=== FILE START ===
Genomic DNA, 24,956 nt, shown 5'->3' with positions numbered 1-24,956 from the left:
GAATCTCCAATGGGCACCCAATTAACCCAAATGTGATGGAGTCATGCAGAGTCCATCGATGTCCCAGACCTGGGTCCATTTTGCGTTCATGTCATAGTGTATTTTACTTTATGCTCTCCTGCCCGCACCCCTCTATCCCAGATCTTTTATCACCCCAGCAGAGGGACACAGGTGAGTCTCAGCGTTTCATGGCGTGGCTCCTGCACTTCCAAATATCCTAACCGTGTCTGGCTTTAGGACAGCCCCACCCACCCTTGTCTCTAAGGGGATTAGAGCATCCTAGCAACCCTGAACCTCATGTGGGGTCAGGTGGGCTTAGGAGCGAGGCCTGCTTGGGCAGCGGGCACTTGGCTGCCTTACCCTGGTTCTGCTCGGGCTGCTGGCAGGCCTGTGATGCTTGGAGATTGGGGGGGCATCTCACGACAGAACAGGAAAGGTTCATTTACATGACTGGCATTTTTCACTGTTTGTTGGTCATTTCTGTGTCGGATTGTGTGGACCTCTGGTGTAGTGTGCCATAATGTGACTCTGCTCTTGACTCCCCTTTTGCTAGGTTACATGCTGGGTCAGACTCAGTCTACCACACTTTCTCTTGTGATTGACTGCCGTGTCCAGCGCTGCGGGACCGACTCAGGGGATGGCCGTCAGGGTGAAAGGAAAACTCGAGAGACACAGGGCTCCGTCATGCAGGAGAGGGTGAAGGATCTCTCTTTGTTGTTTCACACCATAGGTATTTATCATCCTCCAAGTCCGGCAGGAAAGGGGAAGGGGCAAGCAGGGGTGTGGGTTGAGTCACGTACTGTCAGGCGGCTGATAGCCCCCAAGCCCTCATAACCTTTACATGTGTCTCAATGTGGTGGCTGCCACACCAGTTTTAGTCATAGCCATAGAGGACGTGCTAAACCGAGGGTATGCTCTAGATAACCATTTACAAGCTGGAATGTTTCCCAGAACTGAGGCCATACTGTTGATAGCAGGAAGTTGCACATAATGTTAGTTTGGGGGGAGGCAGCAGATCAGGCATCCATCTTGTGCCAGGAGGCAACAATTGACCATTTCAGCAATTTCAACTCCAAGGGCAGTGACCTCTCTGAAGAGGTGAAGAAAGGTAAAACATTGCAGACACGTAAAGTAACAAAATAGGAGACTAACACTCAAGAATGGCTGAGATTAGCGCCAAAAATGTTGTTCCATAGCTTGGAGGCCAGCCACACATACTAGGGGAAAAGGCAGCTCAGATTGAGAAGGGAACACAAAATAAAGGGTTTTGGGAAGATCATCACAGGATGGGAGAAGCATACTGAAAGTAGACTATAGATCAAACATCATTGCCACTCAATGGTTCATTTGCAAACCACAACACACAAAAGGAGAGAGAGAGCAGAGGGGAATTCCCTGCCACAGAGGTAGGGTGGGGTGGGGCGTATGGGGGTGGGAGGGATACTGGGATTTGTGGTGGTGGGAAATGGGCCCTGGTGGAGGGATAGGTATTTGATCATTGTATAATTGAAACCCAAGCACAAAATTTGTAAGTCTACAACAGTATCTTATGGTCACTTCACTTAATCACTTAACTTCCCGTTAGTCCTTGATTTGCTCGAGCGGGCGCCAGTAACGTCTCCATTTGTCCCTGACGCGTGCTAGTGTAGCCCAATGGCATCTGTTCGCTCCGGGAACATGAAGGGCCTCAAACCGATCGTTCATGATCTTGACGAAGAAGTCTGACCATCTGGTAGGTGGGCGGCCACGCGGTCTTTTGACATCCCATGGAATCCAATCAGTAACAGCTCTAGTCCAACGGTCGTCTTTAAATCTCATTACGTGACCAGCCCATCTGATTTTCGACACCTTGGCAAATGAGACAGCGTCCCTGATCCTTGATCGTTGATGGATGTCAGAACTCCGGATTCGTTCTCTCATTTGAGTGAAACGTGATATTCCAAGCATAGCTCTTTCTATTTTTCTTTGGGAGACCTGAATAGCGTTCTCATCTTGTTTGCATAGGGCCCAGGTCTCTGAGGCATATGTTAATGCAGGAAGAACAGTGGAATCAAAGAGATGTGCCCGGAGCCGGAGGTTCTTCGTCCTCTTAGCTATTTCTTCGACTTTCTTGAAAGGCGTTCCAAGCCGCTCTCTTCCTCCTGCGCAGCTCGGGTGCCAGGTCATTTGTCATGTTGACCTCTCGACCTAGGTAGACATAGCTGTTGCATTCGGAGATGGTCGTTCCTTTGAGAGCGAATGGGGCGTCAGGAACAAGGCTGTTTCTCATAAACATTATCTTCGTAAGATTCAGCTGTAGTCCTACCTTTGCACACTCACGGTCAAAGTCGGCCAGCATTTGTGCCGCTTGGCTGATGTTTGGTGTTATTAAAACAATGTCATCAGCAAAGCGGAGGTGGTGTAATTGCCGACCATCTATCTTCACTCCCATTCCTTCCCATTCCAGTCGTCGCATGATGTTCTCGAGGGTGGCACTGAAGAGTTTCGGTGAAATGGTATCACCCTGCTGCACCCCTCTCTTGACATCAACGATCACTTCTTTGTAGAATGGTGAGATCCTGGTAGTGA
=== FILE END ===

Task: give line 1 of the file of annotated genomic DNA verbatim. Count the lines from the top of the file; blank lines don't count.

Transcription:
Genomic DNA, 24,956 nt, shown 5'->3' with positions numbered 1-24,956 from the left: